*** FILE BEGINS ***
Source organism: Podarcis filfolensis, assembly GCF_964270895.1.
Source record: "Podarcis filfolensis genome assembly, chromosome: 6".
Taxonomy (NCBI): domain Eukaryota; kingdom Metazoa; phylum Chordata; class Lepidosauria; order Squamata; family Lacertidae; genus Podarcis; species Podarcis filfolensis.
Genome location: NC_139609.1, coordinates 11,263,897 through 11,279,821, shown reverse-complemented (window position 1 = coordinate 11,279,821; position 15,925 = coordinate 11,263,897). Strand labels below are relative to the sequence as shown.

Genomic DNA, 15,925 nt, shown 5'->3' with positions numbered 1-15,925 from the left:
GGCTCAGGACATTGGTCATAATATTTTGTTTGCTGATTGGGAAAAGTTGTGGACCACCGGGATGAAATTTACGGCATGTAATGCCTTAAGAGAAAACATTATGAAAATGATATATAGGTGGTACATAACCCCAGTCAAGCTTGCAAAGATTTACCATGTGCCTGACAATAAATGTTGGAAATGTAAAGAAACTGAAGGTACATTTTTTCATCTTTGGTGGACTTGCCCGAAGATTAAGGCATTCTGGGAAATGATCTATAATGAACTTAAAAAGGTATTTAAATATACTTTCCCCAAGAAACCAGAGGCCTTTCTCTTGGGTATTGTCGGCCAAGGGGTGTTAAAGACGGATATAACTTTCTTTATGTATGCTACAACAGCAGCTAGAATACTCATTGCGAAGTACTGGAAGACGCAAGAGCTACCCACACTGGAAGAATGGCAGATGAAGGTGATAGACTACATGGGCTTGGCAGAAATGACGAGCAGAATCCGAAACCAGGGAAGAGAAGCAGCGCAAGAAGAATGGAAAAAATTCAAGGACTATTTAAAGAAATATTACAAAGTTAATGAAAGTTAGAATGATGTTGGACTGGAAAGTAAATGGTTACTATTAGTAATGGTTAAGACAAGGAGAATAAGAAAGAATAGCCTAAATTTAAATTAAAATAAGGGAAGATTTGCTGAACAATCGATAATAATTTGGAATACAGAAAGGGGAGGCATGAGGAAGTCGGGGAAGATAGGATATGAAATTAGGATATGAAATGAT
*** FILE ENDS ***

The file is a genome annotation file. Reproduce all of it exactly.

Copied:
Source organism: Podarcis filfolensis, assembly GCF_964270895.1.
Source record: "Podarcis filfolensis genome assembly, chromosome: 6".
Taxonomy (NCBI): domain Eukaryota; kingdom Metazoa; phylum Chordata; class Lepidosauria; order Squamata; family Lacertidae; genus Podarcis; species Podarcis filfolensis.
Genome location: NC_139609.1, coordinates 11,263,897 through 11,279,821, shown reverse-complemented (window position 1 = coordinate 11,279,821; position 15,925 = coordinate 11,263,897). Strand labels below are relative to the sequence as shown.

Genomic DNA, 15,925 nt, shown 5'->3' with positions numbered 1-15,925 from the left:
GGCTCAGGACATTGGTCATAATATTTTGTTTGCTGATTGGGAAAAGTTGTGGACCACCGGGATGAAATTTACGGCATGTAATGCCTTAAGAGAAAACATTATGAAAATGATATATAGGTGGTACATAACCCCAGTCAAGCTTGCAAAGATTTACCATGTGCCTGACAATAAATGTTGGAAATGTAAAGAAACTGAAGGTACATTTTTTCATCTTTGGTGGACTTGCCCGAAGATTAAGGCATTCTGGGAAATGATCTATAATGAACTTAAAAAGGTATTTAAATATACTTTCCCCAAGAAACCAGAGGCCTTTCTCTTGGGTATTGTCGGCCAAGGGGTGTTAAAGACGGATATAACTTTCTTTATGTATGCTACAACAGCAGCTAGAATACTCATTGCGAAGTACTGGAAGACGCAAGAGCTACCCACACTGGAAGAATGGCAGATGAAGGTGATAGACTACATGGGCTTGGCAGAAATGACGAGCAGAATCCGAAACCAGGGAAGAGAAGCAGCGCAAGAAGAATGGAAAAAATTCAAGGACTATTTAAAGAAATATTACAAAGTTAATGAAAGTTAGAATGATGTTGGACTGGAAAGTAAATGGTTACTATTAGTAATGGTTAAGACAAGGAGAATAAGAAAGAATAGCCTAAATTTAAATTAAAATAAGGGAAGATTTGCTGAACAATCGATAATAATTTGGAATACAGAAAGGGGAGGCATGAGGAAGTCGGGGAAGATAGGATATGAAATTAGGATATGAAATGAT